For some reason, God has chosen us and loves us.
We will never be perfect in practice or belief this side of Heaven.
True, as believers our lives will change in response to this great Gospel, but anything contrary to brokenness -- anything good -- that we see manifested in our day to day lives is a result of God's ability, not our own. As our hearts change or motivations change or our lifestyles change, it is a supernatural change from God calling us His own.
"If the Lord is with us then why has COVID-19 happened to us?"
Because the world is broken.
Because Christ's blood has redeemed our souls from death, but not our bodies.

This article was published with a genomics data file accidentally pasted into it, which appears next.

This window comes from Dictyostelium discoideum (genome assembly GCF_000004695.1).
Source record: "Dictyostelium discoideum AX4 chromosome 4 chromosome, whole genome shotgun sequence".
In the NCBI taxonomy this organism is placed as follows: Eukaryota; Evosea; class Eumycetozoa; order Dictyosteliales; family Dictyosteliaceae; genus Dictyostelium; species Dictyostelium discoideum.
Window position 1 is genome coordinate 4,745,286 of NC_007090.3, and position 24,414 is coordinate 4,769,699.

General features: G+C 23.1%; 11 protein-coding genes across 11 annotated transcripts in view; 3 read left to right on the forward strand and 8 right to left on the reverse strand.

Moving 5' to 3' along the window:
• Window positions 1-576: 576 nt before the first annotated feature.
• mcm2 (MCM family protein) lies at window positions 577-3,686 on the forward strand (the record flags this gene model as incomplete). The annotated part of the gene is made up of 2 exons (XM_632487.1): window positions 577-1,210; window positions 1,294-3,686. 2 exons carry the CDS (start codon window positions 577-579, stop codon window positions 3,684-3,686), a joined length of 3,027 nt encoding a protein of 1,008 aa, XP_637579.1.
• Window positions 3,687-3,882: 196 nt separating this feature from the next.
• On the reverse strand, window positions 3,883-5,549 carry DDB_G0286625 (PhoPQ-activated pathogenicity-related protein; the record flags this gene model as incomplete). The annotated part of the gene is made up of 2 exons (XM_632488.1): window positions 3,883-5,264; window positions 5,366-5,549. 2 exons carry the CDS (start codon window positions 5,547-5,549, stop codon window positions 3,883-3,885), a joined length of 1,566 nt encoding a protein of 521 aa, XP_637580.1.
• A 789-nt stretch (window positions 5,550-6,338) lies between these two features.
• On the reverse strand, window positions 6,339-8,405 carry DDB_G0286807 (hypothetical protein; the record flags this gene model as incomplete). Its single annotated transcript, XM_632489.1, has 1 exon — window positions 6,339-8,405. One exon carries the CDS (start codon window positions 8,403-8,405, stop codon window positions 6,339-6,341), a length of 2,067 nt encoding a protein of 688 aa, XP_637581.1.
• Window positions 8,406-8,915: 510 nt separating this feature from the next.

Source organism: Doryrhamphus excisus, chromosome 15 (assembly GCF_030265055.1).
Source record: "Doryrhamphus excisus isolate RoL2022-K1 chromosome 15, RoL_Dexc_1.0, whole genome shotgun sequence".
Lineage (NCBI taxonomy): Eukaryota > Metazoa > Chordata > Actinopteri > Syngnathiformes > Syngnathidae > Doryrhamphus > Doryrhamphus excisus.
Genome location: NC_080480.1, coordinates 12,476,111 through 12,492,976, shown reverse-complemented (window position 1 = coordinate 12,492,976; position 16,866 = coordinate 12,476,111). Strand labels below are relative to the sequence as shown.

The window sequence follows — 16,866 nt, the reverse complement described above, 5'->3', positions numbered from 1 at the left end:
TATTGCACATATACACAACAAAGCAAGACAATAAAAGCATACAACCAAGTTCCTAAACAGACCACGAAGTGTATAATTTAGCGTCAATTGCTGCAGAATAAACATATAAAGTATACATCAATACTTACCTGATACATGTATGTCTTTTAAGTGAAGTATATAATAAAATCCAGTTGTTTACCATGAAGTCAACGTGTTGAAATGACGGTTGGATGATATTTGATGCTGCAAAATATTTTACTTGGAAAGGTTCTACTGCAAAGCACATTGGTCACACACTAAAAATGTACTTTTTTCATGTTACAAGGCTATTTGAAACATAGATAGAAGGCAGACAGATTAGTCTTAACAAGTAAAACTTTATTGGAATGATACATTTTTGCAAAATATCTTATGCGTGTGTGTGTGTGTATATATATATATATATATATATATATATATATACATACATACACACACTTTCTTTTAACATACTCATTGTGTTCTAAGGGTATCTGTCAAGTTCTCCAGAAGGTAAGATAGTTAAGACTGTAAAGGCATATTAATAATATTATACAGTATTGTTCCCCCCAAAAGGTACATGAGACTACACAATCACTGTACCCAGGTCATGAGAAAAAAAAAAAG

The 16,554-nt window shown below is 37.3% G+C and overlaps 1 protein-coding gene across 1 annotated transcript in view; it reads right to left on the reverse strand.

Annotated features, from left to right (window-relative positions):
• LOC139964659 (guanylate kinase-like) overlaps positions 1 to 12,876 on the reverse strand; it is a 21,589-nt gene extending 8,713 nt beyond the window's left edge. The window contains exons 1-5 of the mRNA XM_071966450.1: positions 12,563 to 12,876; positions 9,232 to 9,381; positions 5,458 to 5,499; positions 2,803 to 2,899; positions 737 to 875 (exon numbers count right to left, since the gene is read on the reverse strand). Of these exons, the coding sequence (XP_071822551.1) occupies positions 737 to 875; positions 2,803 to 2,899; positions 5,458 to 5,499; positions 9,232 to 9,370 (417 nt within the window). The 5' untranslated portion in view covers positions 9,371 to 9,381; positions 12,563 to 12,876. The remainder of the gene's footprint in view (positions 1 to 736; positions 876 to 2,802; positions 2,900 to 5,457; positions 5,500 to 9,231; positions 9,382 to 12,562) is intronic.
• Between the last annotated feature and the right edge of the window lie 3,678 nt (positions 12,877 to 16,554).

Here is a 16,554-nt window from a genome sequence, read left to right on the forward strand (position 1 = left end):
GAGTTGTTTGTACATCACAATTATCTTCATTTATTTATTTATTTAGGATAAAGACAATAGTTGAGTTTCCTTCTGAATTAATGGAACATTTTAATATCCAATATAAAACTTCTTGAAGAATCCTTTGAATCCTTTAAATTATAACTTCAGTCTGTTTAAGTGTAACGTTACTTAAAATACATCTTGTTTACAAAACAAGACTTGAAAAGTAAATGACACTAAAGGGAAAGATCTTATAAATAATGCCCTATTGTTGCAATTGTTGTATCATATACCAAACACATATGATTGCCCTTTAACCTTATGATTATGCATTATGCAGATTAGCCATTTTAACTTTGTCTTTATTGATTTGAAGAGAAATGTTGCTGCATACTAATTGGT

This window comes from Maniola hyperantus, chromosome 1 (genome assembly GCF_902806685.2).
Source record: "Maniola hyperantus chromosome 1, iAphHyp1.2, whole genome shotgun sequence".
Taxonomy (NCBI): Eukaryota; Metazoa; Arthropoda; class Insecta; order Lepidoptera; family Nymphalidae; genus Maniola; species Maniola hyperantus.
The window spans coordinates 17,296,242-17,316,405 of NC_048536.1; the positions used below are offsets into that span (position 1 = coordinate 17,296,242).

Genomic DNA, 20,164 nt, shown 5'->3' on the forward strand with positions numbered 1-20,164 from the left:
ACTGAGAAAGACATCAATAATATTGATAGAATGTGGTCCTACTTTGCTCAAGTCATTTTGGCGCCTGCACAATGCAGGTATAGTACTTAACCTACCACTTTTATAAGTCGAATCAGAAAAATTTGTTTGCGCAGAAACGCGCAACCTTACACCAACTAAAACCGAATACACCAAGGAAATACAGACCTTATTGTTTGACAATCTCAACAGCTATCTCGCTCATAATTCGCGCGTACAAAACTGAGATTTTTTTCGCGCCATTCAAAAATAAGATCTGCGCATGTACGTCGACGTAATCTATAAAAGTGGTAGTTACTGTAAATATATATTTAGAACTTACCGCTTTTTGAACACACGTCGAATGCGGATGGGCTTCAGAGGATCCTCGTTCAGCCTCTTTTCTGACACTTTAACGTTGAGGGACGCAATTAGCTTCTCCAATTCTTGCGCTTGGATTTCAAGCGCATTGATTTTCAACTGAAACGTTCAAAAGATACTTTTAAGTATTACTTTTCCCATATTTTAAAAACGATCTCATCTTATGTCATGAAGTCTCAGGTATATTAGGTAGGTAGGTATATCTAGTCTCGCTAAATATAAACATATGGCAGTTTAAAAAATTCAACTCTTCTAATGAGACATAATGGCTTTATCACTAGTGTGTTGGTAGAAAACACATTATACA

Because nothing about this world functions as it was intended to, including our bodies.
Gideon was using this question as a way to prove God was with his people.
He was relying on external circumstances to be proof of an internal truth.
The entire story of Israel wandering through the desert, battling with other nations, and enduring oppression proves that just because we are God's children, doesn't mean bad things won't happen to us.
Just because we adopted our dogs doesn't mean that bad things won't still happen to them, either.
They'll still get sick or hurt -- sometimes because of their poor decisions, but sometimes not.
What it does mean is that when they do get sick -- regardless of how or why -- I will take care of them.
And that is the story of Gideon.
That is the call during the bad times or the hard times or the scary times:
He loves you because you are His.